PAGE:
Did you miss a session from GamesBeat Summit Next 2022? All sessions are now available for viewing in our on-demand library. Click here to start watching.
India’s Reliance Games is learning fast how to be a global mobile gaming company, and it’s adapting its strategy so that it can make or find great mobile games quickly.
The Mumbai, India-based company, a division of a larger conglomerate, has already grown at a fast clip since 2011, thanks to movie-based licenses that have paid off. Reliance’s film-based mobile title Real Steel, has generated more than 64 million downloads to date on iOS, Google Play, and Amazon.
Manish Agarwal, chief executive of Reliance Games, has built a “mobile first” studio with a couple of hundred developers. He is also looking for third-party titles from small developers, and he’s testing them thoroughly before committing to worldwide launches.
Not everything is working right. The company didn’t have enough time to turn out a stellar title based on the The Hunger Games: Catching Fire. That game didn’t take off, even with the movie tie-in. Still, Agarwal’s ambitions are big, and he is still looking to acquire Western developers or publish their games.
I caught up with him in a recent interview. Here’s an edited transcript of our conversation.
GamesBeat: Remind me how recently you got your publishing business going. How much have you moved into it now?
Manish Agarwal: When you and I met last in Helsinki, we were looking at augmenting our slate through this publishing business beyond the first-party work we do in India. We’ve split our publishing into two compartments.
What we were trying to do last year was work with developers on finished games to do certain changes, certain scope work, and then launch into country testing. That would take two or three months of a developer’s time and effort. We’ve made a slight change in our strategy on that front. We’re now taking a game and looking at a minimum amount of changes, if any are needed at all, and quickly doing country testing. If the results are good, then we get into a discussion with the developer about the scope of work for the global launch. If the country testing is not feasible, then we return the game to developer.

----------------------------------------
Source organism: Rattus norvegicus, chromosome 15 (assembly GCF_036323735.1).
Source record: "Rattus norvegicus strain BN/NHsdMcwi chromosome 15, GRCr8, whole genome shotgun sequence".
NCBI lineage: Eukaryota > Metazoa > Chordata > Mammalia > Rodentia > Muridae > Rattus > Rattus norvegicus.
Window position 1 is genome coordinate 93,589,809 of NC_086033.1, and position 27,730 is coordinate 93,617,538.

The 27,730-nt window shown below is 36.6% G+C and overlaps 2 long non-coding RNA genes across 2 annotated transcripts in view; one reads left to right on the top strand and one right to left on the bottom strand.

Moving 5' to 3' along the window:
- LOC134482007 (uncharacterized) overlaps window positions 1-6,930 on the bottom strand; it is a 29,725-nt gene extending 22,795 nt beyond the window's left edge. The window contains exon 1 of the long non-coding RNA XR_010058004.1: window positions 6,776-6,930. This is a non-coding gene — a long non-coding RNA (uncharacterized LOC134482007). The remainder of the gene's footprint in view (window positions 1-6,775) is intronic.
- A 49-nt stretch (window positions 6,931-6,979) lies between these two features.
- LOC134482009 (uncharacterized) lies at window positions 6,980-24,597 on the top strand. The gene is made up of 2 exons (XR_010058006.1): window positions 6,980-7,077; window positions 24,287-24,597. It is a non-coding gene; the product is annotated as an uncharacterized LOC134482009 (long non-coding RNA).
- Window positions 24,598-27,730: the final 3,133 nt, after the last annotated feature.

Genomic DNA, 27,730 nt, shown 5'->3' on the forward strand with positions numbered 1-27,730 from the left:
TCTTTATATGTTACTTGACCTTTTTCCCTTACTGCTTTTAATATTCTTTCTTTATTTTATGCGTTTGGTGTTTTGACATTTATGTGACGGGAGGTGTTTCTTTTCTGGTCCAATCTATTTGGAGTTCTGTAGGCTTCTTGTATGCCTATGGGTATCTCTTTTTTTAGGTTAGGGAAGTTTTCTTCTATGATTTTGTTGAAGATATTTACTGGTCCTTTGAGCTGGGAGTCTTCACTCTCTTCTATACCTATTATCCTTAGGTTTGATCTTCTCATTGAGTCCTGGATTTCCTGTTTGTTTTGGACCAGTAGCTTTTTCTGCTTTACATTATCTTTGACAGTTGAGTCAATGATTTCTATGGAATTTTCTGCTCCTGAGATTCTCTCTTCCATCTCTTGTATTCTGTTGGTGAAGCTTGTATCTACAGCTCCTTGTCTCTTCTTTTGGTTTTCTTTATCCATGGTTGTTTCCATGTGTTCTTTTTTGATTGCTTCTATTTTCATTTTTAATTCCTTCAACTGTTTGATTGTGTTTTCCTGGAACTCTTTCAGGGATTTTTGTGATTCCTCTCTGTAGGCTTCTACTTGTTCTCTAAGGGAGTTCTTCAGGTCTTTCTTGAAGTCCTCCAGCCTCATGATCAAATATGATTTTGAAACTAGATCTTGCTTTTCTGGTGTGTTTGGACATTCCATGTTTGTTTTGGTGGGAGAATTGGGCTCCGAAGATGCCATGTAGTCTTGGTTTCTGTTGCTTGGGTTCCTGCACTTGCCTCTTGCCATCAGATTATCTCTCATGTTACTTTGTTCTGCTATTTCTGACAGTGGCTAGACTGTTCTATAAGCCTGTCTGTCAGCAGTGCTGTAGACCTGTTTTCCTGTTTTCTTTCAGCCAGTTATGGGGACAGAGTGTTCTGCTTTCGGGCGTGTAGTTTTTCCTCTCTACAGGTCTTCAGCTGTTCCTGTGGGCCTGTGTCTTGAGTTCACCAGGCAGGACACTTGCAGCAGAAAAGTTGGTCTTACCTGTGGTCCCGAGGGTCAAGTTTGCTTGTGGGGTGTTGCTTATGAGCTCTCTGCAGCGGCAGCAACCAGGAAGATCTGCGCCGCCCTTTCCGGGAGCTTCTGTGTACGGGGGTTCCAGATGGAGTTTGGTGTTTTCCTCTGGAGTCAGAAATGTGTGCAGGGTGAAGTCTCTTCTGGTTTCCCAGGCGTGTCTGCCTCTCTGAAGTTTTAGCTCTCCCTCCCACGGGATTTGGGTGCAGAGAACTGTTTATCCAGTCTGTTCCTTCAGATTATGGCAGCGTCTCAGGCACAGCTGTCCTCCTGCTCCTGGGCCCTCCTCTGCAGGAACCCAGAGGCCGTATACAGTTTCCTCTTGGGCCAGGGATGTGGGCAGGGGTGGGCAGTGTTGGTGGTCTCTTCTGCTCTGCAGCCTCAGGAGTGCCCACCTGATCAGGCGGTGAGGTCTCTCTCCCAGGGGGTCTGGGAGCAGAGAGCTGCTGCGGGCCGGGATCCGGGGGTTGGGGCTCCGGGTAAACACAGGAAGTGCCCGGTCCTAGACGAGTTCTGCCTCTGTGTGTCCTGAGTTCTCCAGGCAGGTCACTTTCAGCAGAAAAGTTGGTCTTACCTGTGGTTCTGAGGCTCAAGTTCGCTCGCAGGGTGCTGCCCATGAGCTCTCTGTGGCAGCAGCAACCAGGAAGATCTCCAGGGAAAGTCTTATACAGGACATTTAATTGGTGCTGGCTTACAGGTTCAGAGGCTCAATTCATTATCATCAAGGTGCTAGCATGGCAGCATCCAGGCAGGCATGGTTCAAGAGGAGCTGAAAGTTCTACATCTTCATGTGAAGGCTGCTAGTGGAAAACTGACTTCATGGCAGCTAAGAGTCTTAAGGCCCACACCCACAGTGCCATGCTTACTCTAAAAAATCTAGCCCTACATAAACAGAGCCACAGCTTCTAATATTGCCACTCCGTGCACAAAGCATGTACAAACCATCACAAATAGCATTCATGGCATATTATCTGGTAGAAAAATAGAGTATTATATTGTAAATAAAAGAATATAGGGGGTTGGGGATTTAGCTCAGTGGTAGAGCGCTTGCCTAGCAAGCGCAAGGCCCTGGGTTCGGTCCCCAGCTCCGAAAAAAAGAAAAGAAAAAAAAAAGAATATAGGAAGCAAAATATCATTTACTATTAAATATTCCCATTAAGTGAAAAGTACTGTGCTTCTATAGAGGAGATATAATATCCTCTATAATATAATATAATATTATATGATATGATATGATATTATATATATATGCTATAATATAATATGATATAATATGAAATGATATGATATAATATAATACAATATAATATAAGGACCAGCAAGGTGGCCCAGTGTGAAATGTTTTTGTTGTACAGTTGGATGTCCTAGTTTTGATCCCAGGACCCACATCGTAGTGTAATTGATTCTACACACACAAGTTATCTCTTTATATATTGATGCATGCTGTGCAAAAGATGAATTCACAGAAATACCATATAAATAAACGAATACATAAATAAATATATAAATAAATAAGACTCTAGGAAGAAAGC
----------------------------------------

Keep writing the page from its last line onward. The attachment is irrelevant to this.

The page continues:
That does three things for us. One, it ensures we don’t waste the developer’s time doing changes that aren’t needed. Second, the developer doesn’t feel cheated after two, three, four months if the country testing doesn’t go well. And particularly, publishers don’t want to launch a game and spend money on UA. It’s a very transparent process. Developers like that transparency. We take the risk of user acquisition (UA). If the game does well, then we can have a discussion.
The third thing that helps in this matter is accelerating the whole sign-up process. Having a discussion on the scope of work requires a lot of time on the developer’s side and on our side, which slowed things down. It’s a simple change in strategy, but ultimately in our business, if the key performance indicators (KPIs) are closer to what you think you can manage — retention, monetization — only then does it make sense for us to spend time on development.